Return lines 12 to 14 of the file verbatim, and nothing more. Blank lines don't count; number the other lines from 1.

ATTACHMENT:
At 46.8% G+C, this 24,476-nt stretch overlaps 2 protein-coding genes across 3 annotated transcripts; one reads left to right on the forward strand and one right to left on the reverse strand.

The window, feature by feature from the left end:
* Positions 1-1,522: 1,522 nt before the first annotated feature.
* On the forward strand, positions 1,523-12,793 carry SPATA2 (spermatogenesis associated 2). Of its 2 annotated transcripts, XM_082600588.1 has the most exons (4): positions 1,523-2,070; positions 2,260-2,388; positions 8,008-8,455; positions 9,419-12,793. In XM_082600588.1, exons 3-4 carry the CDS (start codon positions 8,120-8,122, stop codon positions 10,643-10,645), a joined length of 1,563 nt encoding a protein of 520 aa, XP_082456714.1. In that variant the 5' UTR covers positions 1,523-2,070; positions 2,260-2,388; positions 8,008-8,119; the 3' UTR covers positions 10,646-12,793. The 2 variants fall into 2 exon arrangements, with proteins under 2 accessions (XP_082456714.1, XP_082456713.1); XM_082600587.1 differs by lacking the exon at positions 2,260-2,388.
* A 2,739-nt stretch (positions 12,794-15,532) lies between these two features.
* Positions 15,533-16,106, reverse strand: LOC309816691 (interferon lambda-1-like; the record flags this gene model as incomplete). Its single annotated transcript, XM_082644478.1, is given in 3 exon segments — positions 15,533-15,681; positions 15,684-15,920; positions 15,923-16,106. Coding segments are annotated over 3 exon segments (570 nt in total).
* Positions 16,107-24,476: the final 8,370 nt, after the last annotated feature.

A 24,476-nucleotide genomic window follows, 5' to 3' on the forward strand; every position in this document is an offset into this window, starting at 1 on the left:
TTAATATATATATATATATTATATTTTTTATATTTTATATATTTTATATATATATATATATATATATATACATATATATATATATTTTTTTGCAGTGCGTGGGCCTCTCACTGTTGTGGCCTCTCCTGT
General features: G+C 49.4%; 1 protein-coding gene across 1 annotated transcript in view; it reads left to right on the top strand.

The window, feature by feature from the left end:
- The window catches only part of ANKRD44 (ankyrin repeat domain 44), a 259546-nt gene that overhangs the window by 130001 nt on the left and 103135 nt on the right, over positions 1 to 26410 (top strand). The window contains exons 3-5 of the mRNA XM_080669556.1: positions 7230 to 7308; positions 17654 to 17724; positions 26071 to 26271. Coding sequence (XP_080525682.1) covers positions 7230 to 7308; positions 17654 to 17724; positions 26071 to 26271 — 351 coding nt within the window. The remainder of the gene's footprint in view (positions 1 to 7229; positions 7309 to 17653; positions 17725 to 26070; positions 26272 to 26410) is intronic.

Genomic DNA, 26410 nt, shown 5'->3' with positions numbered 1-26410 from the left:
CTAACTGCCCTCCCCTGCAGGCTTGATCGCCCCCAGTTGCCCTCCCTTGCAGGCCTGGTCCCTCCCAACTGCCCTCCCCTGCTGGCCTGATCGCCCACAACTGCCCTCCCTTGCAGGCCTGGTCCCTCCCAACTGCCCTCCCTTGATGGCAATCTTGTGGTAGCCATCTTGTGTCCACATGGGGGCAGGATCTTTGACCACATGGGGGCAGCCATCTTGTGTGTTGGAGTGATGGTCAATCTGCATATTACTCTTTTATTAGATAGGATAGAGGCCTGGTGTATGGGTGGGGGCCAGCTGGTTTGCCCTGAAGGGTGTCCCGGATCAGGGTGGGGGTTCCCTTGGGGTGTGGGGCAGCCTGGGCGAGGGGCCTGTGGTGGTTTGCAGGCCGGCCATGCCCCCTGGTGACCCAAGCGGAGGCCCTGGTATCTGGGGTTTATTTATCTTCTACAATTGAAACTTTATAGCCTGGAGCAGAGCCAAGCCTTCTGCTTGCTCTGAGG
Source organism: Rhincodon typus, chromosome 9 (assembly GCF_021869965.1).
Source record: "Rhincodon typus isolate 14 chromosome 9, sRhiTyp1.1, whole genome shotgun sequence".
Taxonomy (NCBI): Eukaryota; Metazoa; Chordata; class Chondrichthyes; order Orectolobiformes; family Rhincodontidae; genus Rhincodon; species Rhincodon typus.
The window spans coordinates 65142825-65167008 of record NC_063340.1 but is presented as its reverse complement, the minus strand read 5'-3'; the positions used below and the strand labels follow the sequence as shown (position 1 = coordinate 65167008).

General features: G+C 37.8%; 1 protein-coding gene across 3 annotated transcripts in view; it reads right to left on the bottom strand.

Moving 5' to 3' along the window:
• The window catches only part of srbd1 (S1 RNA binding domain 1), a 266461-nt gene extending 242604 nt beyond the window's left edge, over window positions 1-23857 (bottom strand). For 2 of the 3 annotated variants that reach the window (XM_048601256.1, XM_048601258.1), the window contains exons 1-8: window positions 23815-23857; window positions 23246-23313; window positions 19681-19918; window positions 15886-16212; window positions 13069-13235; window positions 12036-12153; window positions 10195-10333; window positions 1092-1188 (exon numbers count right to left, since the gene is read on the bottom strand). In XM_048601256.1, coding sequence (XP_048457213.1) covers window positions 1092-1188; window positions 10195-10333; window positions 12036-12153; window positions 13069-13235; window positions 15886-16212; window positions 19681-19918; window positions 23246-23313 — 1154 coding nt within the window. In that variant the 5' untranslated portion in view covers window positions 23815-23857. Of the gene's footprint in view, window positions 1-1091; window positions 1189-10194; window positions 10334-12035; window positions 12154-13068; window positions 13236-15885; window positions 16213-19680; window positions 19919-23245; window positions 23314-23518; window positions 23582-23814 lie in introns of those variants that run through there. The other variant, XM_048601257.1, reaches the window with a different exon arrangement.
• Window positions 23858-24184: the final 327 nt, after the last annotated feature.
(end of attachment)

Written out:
- The window catches only part of ANKRD44 (ankyrin repeat domain 44), a 259546-nt gene that overhangs the window by 130001 nt on the left and 103135 nt on the right, over positions 1 to 26410 (top strand). The window contains exons 3-5 of the mRNA XM_080669556.1: positions 7230 to 7308; positions 17654 to 17724; positions 26071 to 26271. Coding sequence (XP_080525682.1) covers positions 7230 to 7308; positions 17654 to 17724; positions 26071 to 26271 — 351 coding nt within the window. The remainder of the gene's footprint in view (positions 1 to 7229; positions 7309 to 17653; positions 17725 to 26070; positions 26272 to 26410) is intronic.

Genomic DNA, 26410 nt, shown 5'->3' with positions numbered 1-26410 from the left:
CTAACTGCCCTCCCCTGCAGGCTTGATCGCCCCCAGTTGCCCTCCCTTGCAGGCCTGGTCCCTCCCAACTGCCCTCCCCTGCTGGCCTGATCGCCCACAACTGCCCTCCCTTGCAGGCCTGGTCCCTCCCAACTGCCCTCCCTTGATGGCAATCTTGTGGTAGCCATCTTGTGTCCACATGGGGGCAGGATCTTTGACCACATGGGGGCAGCCATCTTGTGTGTTGGAGTGATGGTCAATCTGCATATTACTCTTTTATTAGATAGGATAGAGGCCTGGTGTATGGGTGGGGGCCAGCTGGTTTGCCCTGAAGGGTGTCCCGGATCAGGGTGGGGGTTCCCTTGGGGTGTGGGGCAGCCTGGGCGAGGGGCCTGTGGTGGTTTGCAGGCCGGCCATGCCCCCTGGTGACCCAAGCGGAGGCCCTGGTATCTGGGGTTTATTTATCTTCTACAATTGAAACTTTATAGCCTGGAGCAGAGCCAAGCCTTCTGCTTGCTCTGAGG